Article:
• Have no rights to regular UI benefits under any state or federal law;
  • Are not receiving benefits under the unemployment compensation law of Canada; and
  • Are able to work, available to work and actively seeking work.

Because most state UI laws provide regular UI benefits for a maximum of 26 weeks in a benefit year, the PEUC provision means that many individuals may receive UI benefits for a total of up to 39 weeks (the 26-week state maximum plus 13 weeks of PEUC benefits). Accordingly, in any of the five states where the state UI maximum is 20 weeks (Idaho, Michigan, Missouri, North Carolina, and South Carolina), an individual may qualify for a total of up to 33 weeks of benefits. (Three other states also have lower maximums. These include Florida (12 weeks) Georgia (14 weeks) and Kansas (16 weeks)).

As noted above, an individual must be actively seeking work in order to qualify for PEUC benefits. This means that an individual must:

  • Be registered for employment services as required by the applicable state agency;
  • Engage in an active job search that is appropriate in light of the jobs in the labor market and the individual’s skills and capabilities and that includes a number of employer contacts consistent with state standards;
  • Maintain a record of his or her work search that includes employers contacted, method of contact and date contacted; and
  • When requested, provide the work search record to the state agency.

However, the CARES Act requires states to be flexible with this requirement in cases where individuals are unable to search for work because of COVID-19, such as because of illness, quarantine or movement restriction.

In general, all other terms and conditions of a state law that apply to claims for (and payments of) regular UI benefits apply to claims for PEUC as well.

The amount of an individual’s weekly PEUC benefit is the individual’s regular UI benefit amount under state law for a week of total unemployment. For weeks of unemployment ending on or before July 31, 2020, that weekly amount is increased by an extra $600-per-week benefit.

Federal Pandemic Unemployment Compensation (FPUC): The extra $600 per week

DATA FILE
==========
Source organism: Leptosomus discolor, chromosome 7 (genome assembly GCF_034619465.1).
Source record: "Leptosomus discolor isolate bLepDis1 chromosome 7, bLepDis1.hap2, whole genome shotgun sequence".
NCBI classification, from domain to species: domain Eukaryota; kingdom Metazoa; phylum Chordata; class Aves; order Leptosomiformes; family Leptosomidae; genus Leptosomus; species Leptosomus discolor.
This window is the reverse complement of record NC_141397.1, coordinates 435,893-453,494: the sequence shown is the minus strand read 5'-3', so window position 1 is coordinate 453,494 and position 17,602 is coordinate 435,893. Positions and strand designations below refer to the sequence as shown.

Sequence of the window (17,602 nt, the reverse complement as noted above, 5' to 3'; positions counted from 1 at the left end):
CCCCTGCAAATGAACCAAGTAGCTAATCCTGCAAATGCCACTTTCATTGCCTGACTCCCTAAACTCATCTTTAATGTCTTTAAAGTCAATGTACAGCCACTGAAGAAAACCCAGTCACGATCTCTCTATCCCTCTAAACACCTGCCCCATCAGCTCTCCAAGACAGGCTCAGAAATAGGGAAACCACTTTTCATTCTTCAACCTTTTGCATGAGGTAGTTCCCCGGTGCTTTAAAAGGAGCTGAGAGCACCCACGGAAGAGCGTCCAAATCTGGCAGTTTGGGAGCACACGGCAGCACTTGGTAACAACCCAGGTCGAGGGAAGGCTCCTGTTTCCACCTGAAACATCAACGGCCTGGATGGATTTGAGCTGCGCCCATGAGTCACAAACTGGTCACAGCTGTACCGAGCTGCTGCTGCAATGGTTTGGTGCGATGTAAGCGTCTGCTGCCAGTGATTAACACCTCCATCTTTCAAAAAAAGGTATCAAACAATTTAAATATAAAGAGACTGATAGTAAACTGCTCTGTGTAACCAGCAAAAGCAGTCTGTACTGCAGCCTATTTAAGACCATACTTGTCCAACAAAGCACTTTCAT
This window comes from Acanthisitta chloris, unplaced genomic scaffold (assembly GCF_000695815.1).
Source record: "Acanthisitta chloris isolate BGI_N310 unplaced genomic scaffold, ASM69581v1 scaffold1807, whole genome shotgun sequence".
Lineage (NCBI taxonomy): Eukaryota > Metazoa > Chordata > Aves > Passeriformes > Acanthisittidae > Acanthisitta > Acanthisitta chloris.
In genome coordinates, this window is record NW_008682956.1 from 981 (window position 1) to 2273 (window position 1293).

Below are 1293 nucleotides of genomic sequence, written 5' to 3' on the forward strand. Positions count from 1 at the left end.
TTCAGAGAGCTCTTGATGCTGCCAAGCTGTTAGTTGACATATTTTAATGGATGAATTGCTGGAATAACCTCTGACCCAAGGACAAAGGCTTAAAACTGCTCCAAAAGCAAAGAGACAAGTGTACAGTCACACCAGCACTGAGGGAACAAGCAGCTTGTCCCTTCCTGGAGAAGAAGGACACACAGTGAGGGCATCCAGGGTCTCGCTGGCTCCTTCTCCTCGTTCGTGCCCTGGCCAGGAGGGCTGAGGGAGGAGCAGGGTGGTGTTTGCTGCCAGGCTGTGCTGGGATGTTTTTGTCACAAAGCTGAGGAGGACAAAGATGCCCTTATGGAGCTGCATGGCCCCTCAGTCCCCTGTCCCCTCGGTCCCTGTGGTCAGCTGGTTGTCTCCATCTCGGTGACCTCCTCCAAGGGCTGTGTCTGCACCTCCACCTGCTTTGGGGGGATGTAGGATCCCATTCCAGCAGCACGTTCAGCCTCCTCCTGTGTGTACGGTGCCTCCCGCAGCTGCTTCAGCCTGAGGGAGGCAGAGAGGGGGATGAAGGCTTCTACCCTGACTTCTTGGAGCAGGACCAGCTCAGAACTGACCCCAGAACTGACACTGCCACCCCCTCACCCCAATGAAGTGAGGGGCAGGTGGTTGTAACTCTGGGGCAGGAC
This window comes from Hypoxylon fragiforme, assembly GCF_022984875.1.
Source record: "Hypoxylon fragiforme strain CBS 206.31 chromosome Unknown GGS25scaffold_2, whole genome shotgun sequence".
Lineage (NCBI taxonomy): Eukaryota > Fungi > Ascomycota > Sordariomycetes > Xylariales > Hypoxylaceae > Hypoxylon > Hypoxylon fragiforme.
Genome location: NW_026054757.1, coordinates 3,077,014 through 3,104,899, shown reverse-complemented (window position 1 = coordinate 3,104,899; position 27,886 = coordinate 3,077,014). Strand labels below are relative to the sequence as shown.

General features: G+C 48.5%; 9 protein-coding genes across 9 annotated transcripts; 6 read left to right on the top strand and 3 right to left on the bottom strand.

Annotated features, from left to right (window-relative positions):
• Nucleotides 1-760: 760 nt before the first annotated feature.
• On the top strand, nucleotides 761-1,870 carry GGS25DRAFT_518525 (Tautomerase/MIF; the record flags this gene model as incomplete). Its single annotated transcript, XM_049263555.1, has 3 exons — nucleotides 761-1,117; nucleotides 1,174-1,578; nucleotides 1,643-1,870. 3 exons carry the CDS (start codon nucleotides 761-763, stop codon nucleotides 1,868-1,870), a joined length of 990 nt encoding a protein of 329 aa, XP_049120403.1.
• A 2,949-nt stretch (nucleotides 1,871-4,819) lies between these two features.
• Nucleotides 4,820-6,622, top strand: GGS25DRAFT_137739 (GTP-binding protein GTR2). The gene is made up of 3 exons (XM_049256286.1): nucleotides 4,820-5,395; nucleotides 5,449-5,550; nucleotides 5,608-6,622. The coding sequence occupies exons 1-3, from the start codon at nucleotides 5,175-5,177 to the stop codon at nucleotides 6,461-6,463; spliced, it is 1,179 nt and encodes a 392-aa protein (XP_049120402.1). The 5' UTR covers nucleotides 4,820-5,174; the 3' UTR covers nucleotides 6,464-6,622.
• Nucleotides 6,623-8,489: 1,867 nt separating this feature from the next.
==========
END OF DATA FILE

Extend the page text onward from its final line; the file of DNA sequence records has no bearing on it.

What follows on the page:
The CARES Act allocates federal funding for states to provide an additional $600-per-week benefit, called Federal Pandemic Unemployment Compensation (FPUC), to any individual who is receiving UI (including PUA and PUEC) benefits for weeks of unemployment ending on or before July 31, 2020. The beginning date for FPUC benefits depends on when the applicable state entered an agreement with the DOL to provide them.

The $600 FPUC benefit is taxable as income but does not affect an individual’s eligibility for Medicaid or the Children’s Health Insurance Program (CHIP).

Under DOL guidance, states must issue FPUC payments as soon as administratively feasible. States have some flexibility in how they issue these payments. Specifically, states may pay the additional $600 either:

  • As an amount that is paid at the same time and in the same manner as any regular UI otherwise payable for a week of employment; or
  • At the option of the state, by payments that are made separately from, but on the same weekly basis as, any regular UI otherwise payable.

The DOL’s guidance also clarifies that:

  • The full $600 FPUC benefit will be paid to any claimant who is eligible for at least $1 of underlying UI benefits for a particular week of unemployment;
  • Individuals whose underlying UI benefit payments are intercepted to pay debts are eligible for the full $600 FPUC benefit, even if the entire payment is intercepted;
  • Child support obligations must be deducted from FPUC payments in the same manner and to the same extent as these obligations are deducted from regular UI benefits; and
  • Because the FPUC benefits are available for weeks of unemployment beginning on or after the date on which a state executed an agreement with the DOL but ending on or before July 31, 2020, FPUC benefits are generally subject to the timelines outlined below.

In states where an unemployment week ends on a:

Saturday

  • The first week for which FPUC benefits may be paid is the week ending April 4, 2020, provided an agreement was in place no later than March 28, 2020; and
  • The last week that FPUC benefits may be paid is the week ending July 25, 2020.

Sunday

  • The first week for which FPUC benefits may be paid is the week ending April 5, 2020, provided an agreement was in place no later than March 29, 2020; and
  • The last week that FPUC benefits may be paid is the week ending July 26, 2020.

GTM can help

For clients of GTM Payroll Services, we remit unemployment taxes on your behalf so your employees are eligible for unemployment benefits. If you have any questions, contact our client support team at (800) 929-9213

Not a client? GTM Payroll Services makes nanny payroll and taxes easy and removes the risks, hassles, and worries of trying to do this on your own. Interested in learning more? Call (800) 929-9213 for a complimentary, no-obligation consultation with a household employment expert.